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DEEN, Presiding Judge.
Armed robbery, etc. Bibb Superior Court. Before Judge Johnson.
Abraham Green appeals from his convictions of armed robbery and ten counts of forgery.
1. The trial court did not err in trying the indictment for armed robbery together with the indictment containing the forgery counts. The armed robbery indictment alleged that he stole certain money orders and $285 in cash from a Majik Market on May 25, 1980. The second indictment alleged that he and an accomplice forged and cashed the ten stolen Majik Market money orders between May 25 and May 30, 1980. At trial, it was proved that the stolen money orders were the same ones which were forged and presented for payment on the dates alleged.
Under the ABA Standards on the Joinder of Offenses as promulgated in Dingler v. State, 233 Ga. 462, 463 (211 SE2d 752) (1975), offenses may be joined when they "(b) are based upon the same conduct or on a series of acts connected together or constituting parts of a single scheme or plan." As in Davis v. State, 158 Ga. App. 549 (1981), the crimes charged revealed a common plan or scheme. Under the holding in State v. Johnson, 246 Ga. 654 (272 SE2d 321) (1980), admissible at the trial of the other. We therefore find no abuse in the trial court's discretion in permitting the offenses alleged in the two indictments to be tried together.
2. It was not error for the trial court to deny the motion to suppress. The arresting officer testified that an arrest warrant was obtained on June 18, 1980, and that appellant was not arrested until July 2 because he could not be located at his residence. Finally the officers obtained a key from the rental agent, knocked on the door, announced "Police" and waited for a reply. When no answer was forthcoming, they opened the door with the key and found appellant lying on a sofa. After the arrest, a search warrant for the premises was obtained.
Under Code Ann. 27-205, "In order to arrest under a warrant charging a crime, the officer may break open the door of any house where the offender is concealed." Appellant argues that the police are required not only to announce their presence, but also their purpose under Barclay v. State, 142 Ga. App. 657 (236 SE2d 901) (1977). His reliance upon this case is misplaced as Barclay requires notice of authority and purpose for the proper execution of a search warrant and for entry pursuant to an arrest without a warrant.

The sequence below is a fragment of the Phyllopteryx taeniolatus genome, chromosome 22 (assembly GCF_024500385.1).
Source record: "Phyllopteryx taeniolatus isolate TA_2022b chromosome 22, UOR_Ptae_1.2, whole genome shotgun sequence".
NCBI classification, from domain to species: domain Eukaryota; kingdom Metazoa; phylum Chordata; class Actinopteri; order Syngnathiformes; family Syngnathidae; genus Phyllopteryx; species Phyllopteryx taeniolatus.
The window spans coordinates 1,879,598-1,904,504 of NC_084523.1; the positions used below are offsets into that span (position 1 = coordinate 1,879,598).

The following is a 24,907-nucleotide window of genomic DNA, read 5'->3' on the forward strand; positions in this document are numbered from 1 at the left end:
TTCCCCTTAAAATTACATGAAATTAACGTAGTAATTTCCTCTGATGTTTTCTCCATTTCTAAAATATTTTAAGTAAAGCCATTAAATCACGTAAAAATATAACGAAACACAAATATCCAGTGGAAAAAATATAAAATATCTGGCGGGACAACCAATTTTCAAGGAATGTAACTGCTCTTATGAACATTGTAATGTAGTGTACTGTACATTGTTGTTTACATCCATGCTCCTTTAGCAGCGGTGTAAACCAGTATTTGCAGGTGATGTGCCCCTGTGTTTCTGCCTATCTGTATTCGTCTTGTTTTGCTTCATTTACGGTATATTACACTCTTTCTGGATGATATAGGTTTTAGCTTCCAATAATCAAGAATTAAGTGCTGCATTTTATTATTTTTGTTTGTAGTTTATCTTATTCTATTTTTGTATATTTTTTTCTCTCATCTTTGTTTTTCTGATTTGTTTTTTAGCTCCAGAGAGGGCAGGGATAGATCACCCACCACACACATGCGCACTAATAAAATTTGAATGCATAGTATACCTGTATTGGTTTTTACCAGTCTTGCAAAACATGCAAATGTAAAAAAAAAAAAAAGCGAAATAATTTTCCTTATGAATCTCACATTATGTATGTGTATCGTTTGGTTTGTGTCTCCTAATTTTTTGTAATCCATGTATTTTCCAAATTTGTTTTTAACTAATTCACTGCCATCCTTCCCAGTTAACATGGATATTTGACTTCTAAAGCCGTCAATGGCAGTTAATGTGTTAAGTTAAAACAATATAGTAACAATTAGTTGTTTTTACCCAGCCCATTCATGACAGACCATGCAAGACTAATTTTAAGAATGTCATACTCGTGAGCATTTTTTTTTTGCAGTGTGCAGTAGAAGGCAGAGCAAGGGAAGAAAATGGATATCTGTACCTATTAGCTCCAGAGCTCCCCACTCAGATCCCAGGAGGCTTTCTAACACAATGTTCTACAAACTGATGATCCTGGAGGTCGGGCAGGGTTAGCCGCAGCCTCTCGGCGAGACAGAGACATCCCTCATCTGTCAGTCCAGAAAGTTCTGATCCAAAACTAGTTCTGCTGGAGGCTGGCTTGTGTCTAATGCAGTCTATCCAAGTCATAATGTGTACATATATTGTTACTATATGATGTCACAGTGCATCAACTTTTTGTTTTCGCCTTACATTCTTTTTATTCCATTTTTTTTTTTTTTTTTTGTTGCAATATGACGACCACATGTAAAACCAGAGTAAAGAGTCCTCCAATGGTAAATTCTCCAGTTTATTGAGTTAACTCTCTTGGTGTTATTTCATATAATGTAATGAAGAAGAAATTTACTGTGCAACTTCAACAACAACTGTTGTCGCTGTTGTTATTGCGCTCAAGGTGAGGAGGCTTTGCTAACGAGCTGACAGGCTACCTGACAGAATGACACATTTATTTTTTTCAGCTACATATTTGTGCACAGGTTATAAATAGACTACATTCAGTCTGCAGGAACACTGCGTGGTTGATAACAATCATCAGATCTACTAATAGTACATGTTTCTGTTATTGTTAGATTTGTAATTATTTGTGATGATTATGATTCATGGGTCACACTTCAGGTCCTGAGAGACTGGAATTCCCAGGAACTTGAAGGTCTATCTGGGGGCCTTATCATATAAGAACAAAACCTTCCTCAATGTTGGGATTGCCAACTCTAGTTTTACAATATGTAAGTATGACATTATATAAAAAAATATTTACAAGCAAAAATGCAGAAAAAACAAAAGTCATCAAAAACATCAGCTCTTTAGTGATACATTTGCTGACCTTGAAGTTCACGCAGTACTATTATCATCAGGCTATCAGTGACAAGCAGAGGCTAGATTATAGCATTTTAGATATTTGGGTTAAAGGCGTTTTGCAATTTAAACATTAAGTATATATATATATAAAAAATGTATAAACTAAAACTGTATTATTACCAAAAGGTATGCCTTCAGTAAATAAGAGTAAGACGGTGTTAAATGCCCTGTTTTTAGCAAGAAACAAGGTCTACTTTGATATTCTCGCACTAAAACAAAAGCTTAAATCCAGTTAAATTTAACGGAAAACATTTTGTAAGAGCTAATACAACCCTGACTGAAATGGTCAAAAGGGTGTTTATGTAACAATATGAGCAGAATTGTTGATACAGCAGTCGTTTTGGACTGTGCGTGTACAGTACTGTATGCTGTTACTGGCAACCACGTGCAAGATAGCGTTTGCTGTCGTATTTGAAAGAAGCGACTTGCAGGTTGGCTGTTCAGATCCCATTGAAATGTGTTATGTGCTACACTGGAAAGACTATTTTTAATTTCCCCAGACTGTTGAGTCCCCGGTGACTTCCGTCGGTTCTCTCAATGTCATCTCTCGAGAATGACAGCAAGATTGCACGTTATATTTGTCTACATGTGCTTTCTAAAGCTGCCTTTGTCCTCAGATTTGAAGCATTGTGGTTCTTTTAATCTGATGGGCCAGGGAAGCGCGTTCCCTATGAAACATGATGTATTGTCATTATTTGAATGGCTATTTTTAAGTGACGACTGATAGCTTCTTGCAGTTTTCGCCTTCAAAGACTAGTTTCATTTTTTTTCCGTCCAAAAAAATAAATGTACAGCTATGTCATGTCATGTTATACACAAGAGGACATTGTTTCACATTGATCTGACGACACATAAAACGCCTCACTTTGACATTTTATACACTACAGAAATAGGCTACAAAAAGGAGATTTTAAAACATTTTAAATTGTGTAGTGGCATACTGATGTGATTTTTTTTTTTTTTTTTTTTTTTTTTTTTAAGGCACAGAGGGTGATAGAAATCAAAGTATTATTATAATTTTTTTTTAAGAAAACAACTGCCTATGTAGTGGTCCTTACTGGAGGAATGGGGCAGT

In the present case, we find no error in the court's holding that the police officer's knock and announcement was sufficient.
3. It was not error to admit evidence that appellant altered and passed three money orders not charged in the indictment. The rule for the admission of other crimes requires: (1) Evidence that the defendant was the perpetrator of the other crime, (2) That there is a sufficient similarity between the independent crime and the indicted offense so that proof of the one tends to prove the other. Moore v. State, 221 Ga. 636 (146 SE2d 895) (1966). The evidence shows that the victims identified the defendant as the person who cashed the three forged money orders.
4. Appellant's contentions that the admission of a social security card bearing the name "Mary Y. Everett" was error and that the trial court also erred in failing to give curative instructions to the jury following the state's improper remarks concerning Mary Everett's absence are without merit.
As appellant has not argued his first contention or cited any legal authority to support it, this part of his enumeration is deemed to be abandoned. Court of Appeals Rule 15 (c) (2).
As to his second contention, he objected to the district attorney arguing that Ms. Everett was subpoenaed when that fact was not in evidence. The district attorney responded that counsel was correct and that he would state in his place that she was subpoenaed. The court ruled that this fact was not in evidence and instructed the district attorney to confine his argument to the evidence. As appellant did not request further curative instructions, he cannot complain on appeal of the court's failure to give them. Blair v. State, 144 Ga. App. 118 (240 SE2d 319) (1977).
5. The record shows that the testimony of appellant's accomplice was corroborated by the testimony of a third party and that at the time of his arrest identification used to cash the money orders was found in his possession. Under Code 38-121, testimony of an accomplice must be corroborated. The corroboration need not be sufficient to warrant a guilty verdict or prove all the material elements of the crime. All that is required is that it tend to connect and identify the defendant with the crime charged. Turner v. State, 235 Ga. 826 (221 SE2d 590) (1976). The evidence was ample to corroborate the testimony of the accomplice.
Willis B. Sparks III, District Attorney, Vernon R. Beinke, Thomas J. Matthews, Assistant District Attorneys, for appellee.
Thomas F. Jarriel, for appellant.
DECIDED JUNE 19, 1981.
Thursday May 21 23:51 EDT

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